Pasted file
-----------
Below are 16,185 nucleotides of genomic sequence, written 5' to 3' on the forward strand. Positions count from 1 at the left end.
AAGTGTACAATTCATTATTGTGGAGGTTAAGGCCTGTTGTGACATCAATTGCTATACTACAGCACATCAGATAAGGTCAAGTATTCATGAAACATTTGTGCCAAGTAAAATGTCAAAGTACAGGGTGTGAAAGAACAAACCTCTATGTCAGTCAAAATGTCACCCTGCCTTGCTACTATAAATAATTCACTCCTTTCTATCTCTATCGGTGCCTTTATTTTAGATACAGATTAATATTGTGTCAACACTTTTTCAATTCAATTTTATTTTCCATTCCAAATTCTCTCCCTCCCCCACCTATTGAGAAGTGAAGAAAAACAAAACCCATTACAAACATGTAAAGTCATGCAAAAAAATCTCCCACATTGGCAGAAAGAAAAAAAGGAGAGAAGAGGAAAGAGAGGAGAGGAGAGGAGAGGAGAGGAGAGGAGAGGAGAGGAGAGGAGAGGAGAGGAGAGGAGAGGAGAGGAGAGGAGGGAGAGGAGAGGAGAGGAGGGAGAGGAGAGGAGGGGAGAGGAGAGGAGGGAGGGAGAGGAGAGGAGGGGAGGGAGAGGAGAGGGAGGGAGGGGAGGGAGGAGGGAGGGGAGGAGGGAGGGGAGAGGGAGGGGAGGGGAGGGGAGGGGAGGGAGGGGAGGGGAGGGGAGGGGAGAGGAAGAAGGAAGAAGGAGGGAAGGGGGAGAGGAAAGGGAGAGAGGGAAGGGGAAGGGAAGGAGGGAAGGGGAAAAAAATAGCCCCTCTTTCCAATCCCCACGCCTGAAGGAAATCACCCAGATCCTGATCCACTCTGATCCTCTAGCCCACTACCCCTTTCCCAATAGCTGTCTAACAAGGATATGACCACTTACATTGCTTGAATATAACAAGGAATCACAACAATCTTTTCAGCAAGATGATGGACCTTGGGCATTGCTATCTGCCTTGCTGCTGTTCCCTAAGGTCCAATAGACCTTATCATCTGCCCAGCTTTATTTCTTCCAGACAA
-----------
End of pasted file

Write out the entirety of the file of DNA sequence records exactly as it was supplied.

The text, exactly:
Below are 16,185 nucleotides of genomic sequence, written 5' to 3' on the forward strand. Positions count from 1 at the left end.
AAGTGTACAATTCATTATTGTGGAGGTTAAGGCCTGTTGTGACATCAATTGCTATACTACAGCACATCAGATAAGGTCAAGTATTCATGAAACATTTGTGCCAAGTAAAATGTCAAAGTACAGGGTGTGAAAGAACAAACCTCTATGTCAGTCAAAATGTCACCCTGCCTTGCTACTATAAATAATTCACTCCTTTCTATCTCTATCGGTGCCTTTATTTTAGATACAGATTAATATTGTGTCAACACTTTTTCAATTCAATTTTATTTTCCATTCCAAATTCTCTCCCTCCCCCACCTATTGAGAAGTGAAGAAAAACAAAACCCATTACAAACATGTAAAGTCATGCAAAAAAATCTCCCACATTGGCAGAAAGAAAAAAAGGAGAGAAGAGGAAAGAGAGGAGAGGAGAGGAGAGGAGAGGAGAGGAGAGGAGAGGAGAGGAGAGGAGAGGAGAGGAGAGGAGAGGAGAGGAGGGAGAGGAGAGGAGAGGAGGGAGAGGAGAGGAGGGGAGAGGAGAGGAGGGAGGGAGAGGAGAGGAGGGGAGGGAGAGGAGAGGGAGGGAGGGGAGGGAGGAGGGAGGGGAGGAGGGAGGGGAGAGGGAGGGGAGGGGAGGGGAGGGGAGGGAGGGGAGGGGAGGGGAGGGGAGAGGAAGAAGGAAGAAGGAGGGAAGGGGGAGAGGAAAGGGAGAGAGGGAAGGGGAAGGGAAGGAGGGAAGGGGAAAAAAATAGCCCCTCTTTCCAATCCCCACGCCTGAAGGAAATCACCCAGATCCTGATCCACTCTGATCCTCTAGCCCACTACCCCTTTCCCAATAGCTGTCTAACAAGGATATGACCACTTACATTGCTTGAATATAACAAGGAATCACAACAATCTTTTCAGCAAGATGATGGACCTTGGGCATTGCTATCTGCCTTGCTGCTGTTCCCTAAGGTCCAATAGACCTTATCATCTGCCCAGCTTTATTTCTTCCAGACAA